4.174 The template for recording decisions relating to PSI instructs compliance officers to apply the three legislative criteria of the results test but does not set out the various common law factors that require consideration.396
4.175 The IGT is of the view that templates could be generally improved by the use of ‘macros’ within templates. Using macros, compliance officers would select the relevant legislative and common law principles and the macro would populate the document with the necessary details on the interpretation of those factors by the courts.
The IGT recommends the ATO enhance its capability development framework and compliance support tools with respect to employer obligations and Personal Services Income compliance activities by:
- improving the relevant training packages on the employee/contractor distinction;
- ensuring that staff are assessed following completion of relevant training packages;
- monitoring the results of quality assessments over time to identify recurring capability issues with a view to improving training and procedures; and
- improving the documentation in the ‘reasons for decision’ templates, by requiring an appropriate assessment of the application of the law to the facts of the case.
Disagree with recommendation 4.5.
We appreciate the IGT’s acknowledgement in the report (and in discussions) of the sound approaches already in place to support workforce and capability development and to assure quality outcomes. These approaches are generating good quality outcomes in the vast majority of cases as the IGT’s report highlights.
Training in the employee/contractor distinction is part of training available to ATO staff. Our staff are well trained and supported to use their judgement when documenting reasons for decision and utilise a facts and evidence worksheet for complex cases. Not all staff in employer obligations areas action cases related to the classification status of workers. Therefore, training and capability building in these issues is focused on those staff who will be actioning this type of work.
Although there is no formal assessment at the completion of these training packages, technical advisers and team leaders review the work of their staff and any ongoing learning and development needs are managed through the ATO’s personal development system (COMPASS). We do not believe there would be additional value from having a formal assessment process in place.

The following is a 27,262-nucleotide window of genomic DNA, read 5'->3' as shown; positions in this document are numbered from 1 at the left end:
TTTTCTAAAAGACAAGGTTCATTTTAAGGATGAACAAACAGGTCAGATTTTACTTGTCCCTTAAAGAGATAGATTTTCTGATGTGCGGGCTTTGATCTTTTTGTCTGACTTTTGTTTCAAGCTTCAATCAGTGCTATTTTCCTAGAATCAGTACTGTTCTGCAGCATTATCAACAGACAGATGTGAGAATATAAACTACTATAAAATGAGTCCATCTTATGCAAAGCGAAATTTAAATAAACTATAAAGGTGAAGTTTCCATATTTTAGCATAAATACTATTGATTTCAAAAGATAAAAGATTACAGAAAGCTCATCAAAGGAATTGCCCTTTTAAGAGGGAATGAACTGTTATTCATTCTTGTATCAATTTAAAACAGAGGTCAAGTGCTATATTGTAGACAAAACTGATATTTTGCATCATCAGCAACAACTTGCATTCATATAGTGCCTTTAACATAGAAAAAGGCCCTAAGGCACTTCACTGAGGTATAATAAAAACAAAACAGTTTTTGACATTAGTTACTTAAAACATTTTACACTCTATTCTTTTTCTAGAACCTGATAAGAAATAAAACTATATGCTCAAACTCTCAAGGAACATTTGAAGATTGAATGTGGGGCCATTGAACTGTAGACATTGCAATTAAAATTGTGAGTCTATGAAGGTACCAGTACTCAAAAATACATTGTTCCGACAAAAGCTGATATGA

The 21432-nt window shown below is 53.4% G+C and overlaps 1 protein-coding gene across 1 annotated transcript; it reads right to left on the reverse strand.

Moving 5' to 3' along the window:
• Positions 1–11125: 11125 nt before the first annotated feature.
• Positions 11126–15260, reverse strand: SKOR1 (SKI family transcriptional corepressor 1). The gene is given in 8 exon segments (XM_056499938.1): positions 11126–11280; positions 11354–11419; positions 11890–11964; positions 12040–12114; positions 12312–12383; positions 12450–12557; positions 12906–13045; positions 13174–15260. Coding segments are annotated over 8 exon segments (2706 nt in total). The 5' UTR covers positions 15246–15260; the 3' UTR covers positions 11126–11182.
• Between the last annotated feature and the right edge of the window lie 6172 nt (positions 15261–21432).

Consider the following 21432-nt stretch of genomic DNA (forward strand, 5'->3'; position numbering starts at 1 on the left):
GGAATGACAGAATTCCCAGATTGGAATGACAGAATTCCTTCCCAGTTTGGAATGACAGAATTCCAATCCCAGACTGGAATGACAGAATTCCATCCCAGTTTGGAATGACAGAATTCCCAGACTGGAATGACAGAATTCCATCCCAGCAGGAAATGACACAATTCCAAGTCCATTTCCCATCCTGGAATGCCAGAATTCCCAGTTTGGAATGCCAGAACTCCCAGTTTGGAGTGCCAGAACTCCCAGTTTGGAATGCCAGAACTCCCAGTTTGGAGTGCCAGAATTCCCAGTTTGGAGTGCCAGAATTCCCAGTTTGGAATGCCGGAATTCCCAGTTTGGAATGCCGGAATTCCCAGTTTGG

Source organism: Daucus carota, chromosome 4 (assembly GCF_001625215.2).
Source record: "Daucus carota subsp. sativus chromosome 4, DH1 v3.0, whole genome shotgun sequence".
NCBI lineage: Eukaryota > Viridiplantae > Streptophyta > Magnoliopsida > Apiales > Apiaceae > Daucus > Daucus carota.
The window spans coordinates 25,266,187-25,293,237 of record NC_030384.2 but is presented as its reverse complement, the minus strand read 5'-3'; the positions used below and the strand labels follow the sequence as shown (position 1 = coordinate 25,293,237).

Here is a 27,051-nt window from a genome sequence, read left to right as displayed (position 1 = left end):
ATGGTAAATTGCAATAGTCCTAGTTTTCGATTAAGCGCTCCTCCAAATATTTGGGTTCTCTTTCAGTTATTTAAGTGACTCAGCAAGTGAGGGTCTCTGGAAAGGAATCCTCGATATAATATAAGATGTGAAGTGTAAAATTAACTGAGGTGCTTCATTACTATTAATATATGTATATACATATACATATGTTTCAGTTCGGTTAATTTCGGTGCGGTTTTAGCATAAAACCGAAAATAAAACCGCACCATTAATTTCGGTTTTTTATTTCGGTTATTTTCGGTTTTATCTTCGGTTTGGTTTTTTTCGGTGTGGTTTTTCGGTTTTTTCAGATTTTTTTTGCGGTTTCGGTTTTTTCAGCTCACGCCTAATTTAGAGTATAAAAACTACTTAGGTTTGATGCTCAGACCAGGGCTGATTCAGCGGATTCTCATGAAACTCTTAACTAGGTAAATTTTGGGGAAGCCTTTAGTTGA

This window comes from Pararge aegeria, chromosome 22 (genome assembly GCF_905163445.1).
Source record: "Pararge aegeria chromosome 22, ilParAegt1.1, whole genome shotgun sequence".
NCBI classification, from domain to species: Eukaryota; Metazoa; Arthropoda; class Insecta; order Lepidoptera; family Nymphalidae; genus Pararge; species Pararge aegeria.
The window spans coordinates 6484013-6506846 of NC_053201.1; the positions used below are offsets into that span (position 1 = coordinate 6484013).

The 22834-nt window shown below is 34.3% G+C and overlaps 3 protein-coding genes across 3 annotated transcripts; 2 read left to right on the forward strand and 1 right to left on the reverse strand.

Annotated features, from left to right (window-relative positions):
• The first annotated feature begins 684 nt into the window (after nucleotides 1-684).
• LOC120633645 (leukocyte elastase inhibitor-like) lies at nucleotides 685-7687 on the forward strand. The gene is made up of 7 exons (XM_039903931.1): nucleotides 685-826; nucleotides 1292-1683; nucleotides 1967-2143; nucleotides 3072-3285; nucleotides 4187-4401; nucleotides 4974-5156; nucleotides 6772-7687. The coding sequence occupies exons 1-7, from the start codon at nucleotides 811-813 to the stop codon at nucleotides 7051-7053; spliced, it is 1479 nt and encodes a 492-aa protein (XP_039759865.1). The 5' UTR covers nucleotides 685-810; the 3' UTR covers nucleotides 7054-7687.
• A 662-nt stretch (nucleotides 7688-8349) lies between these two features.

In terms of monitoring the results of quality to identify recurring capability, the business areas that are responsible for employer obligations and PSI work currently use the SERO coaching system to review cases and identify individual capability needs. In addition to this, the ATO has an enterprise wide approach to individual learning and development. Under the COMPASS system team leaders have regular conversations with each team member about their development and learning needs.
The ATO has made some significant changes in its approach to identified PSI risks that are resulting in far fewer of these cases being escalated to audit. Where a case does escalate to an audit or review process the reasons for decisions do require an application of the law to the facts of the case.
4.176 Many stakeholders have raised concerns that non-compliance with SG obligations results in disproportionate consequences for employers. Specific concerns were raised by stakeholders that the relevant legislation requires employers to:
- lodge an SG statement as soon as the payment of SG is late regardless of an employer’s compliance history or if the late payment was only a few days late; and
- pay SGC which is not tax deductible.
4.177 Stakeholders were of the view that the above consequences, whilst acting as a deterrent, discourage employers from self-reporting their late SG payments to the ATO.
Relevant ATO materials
4.178 Where employers miss a SG payment, or make late or insufficient SG payments for a quarter, they will have an SG shortfall and the legislation requires the lodgement of an SG statement397 and the payment of SGC.398
4.179 The SGC is imposed on the SG shortfall and arises quarterly to the extent that the latter remains unpaid. It comprises of an employer’s SG shortfalls, an administrative fee for each employee and nominal interest. While SG contributions are deductible in the financial year that they are made, payments of SGC are not tax-deductible.399 Where employers become liable for the SGC due to a late payment, they have the option to:
- use the late payment to reduce the amount of SGC, in which case the payment is not tax-deductible; or